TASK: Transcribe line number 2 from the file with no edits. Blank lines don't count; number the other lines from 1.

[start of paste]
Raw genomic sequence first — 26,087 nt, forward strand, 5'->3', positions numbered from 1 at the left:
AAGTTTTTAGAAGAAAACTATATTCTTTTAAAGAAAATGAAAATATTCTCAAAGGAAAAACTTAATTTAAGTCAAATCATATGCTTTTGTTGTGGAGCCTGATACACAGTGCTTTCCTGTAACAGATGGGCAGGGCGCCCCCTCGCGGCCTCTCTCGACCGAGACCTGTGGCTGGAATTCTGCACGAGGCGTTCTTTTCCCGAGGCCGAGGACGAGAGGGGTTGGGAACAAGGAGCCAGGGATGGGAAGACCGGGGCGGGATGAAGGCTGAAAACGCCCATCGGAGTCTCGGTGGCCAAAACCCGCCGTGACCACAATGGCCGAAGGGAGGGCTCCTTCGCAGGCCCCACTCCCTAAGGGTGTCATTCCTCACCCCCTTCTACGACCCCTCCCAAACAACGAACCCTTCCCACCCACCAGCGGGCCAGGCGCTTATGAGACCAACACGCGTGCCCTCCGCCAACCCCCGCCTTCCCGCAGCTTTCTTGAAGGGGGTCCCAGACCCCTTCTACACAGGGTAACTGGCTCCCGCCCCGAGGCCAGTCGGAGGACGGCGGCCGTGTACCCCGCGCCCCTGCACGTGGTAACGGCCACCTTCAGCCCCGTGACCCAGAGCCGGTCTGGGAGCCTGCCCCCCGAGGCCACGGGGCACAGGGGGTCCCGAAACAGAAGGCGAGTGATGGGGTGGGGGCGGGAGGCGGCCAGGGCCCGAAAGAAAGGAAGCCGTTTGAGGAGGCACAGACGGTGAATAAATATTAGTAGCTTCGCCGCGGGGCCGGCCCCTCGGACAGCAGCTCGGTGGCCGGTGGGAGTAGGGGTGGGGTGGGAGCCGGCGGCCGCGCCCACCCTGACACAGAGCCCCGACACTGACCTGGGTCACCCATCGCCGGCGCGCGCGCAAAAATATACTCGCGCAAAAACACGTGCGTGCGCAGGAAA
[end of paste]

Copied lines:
AAGTTTTTAGAAGAAAACTATATTCTTTTAAAGAAAATGAAAATATTCTCAAAGGAAAAACTTAATTTAAGTCAAATCATATGCTTTTGTTGTGGAGCCTGATACACAGTGCTTTCCTGTAACAGATGGGCAGGGCGCCCCCTCGCGGCCTCTCTCGACCGAGACCTGTGGCTGGAATTCTGCACGAGGCGTTCTTTTCCCGAGGCCGAGGACGAGAGGGGTTGGGAACAAGGAGCCAGGGATGGGAAGACCGGGGCGGGATGAAGGCTGAAAACGCCCATCGGAGTCTCGGTGGCCAAAACCCGCCGTGACCACAATGGCCGAAGGGAGGGCTCCTTCGCAGGCCCCACTCCCTAAGGGTGTCATTCCTCACCCCCTTCTACGACCCCTCCCAAACAACGAACCCTTCCCACCCACCAGCGGGCCAGGCGCTTATGAGACCAACACGCGTGCCCTCCGCCAACCCCCGCCTTCCCGCAGCTTTCTTGAAGGGGGTCCCAGACCCCTTCTACACAGGGTAACTGGCTCCCGCCCCGAGGCCAGTCGGAGGACGGCGGCCGTGTACCCCGCGCCCCTGCACGTGGTAACGGCCACCTTCAGCCCCGTGACCCAGAGCCGGTCTGGGAGCCTGCCCCCCGAGGCCACGGGGCACAGGGGGTCCCGAAACAGAAGGCGAGTGATGGGGTGGGGGCGGGAGGCGGCCAGGGCCCGAAAGAAAGGAAGCCGTTTGAGGAGGCACAGACGGTGAATAAATATTAGTAGCTTCGCCGCGGGGCCGGCCCCTCGGACAGCAGCTCGGTGGCCGGTGGGAGTAGGGGTGGGGTGGGAGCCGGCGGCCGCGCCCACCCTGACACAGAGCCCCGACACTGACCTGGGTCACCCATCGCCGGCGCGCGCGCAAAAATATACTCGCGCAAAAACACGTGCGTGCGCAGGAAA